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Language Spoken in Bulgaria

Tourists from countries love to fly on vacation to warm Bulgaria. Some even buy real estate there, considering living conditions much higher than in the Russian Federation. When you are going to fly on vacation, you need to consider what language is spoken language in Bulgaria and can you speak it? Let’s look at this issue more closely.

Official language in Bulgaria

Bulgarian is considered to be the national language of the state. This spoken language part of the South Slavic group, which belongs to the Indo-European language family. The Cyrillic alphabet is used here as a letter.

The Bulgarian language in terms of vocabulary and phonetics is too reminiscent of the Macedonian language. In addition, the Bulgarian language will be understood by Serbs and Croats.

A large number of lexical forms were borrowed from Russian, Greek and Turkish. It was the latter that had a significant impact on the formation of the grammar of the Bulgarian language.

Bulgarians have two key dialect variants of their own language. It is usually divided according to the area in which it is used.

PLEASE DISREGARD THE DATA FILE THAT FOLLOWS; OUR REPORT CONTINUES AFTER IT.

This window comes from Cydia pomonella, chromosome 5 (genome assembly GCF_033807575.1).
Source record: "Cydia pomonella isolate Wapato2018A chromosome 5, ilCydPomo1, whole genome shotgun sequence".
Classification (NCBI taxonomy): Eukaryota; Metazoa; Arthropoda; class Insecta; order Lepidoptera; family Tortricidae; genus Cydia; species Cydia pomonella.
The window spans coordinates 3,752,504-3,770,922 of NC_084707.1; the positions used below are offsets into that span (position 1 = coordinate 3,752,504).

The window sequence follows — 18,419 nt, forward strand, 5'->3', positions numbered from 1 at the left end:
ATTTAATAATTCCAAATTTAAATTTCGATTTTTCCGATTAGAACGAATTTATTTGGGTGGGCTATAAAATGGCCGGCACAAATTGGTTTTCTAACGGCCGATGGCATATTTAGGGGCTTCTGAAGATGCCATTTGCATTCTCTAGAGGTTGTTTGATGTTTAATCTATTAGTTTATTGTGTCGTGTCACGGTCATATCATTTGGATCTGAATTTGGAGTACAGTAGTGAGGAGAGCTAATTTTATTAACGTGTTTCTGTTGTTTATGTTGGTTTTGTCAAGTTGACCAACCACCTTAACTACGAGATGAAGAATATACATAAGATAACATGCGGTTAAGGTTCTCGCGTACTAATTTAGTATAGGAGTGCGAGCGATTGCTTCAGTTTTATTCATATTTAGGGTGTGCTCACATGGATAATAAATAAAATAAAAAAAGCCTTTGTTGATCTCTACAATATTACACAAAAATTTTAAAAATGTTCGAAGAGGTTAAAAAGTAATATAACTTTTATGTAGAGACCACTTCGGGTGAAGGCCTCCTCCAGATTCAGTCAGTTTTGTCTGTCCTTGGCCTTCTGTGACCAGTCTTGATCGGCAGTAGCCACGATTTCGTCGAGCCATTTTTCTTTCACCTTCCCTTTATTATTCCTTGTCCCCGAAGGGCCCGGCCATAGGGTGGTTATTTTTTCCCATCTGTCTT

This is east and west. In addition, historically established dialects are in use. The media and national formations advocate that the language be homogenized. In other words, it has become more homogeneous, especially when it comes to the city.

So, residents who live in Bulgaria and are part of Turkish communities usually speak Turkish. It belongs to the Turko-Altaic spoken language family. The gypsies conduct a dialogue in the Romance (Gypsy) language, which belongs to the Indian branch of the Indo-European group.

The Bulgarian language is used as a “communication” with the authorities of the country, as well as in the course of solving commercial problems. In addition, the Bulgarian language is used for teaching in schools and higher education institutions.

At the same time, national minorities are dissatisfied with this fact, so they have the opportunity to get an education in the local dialect.

All media that operate on the territory of the country use only the Bulgarian language in their work.

At the same time, the “dialogue” is conducted in Turkish Language on the radio and in print media. It should be understood that if you come to Bulgaria, you will have to speak either Bulgarian or English.

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Bulgarian Slavic Languages

The Bulgarian alphabet, the Cyrillic alphabet. The Byzantine missionaries Cyril and Methodius translated liturgical books from greek language into Slavonic in the ninth century, using the alphabet created by them ─ Glagolitic alphabet. The Glagolitic alphabet was gradually replaced by the Cyrillic alphabet, an alphabet developed at the beginning of the tenth century in Bulgaria by the disciples of Cyril and Methodius and named the Cyrillic alphabet in honor of Cyril. The Cyrillic alphabet is the basis of modern alphabets of other slavic languages like, Serbian, Russian, Ukrainian, Belarusian and a number of other languages.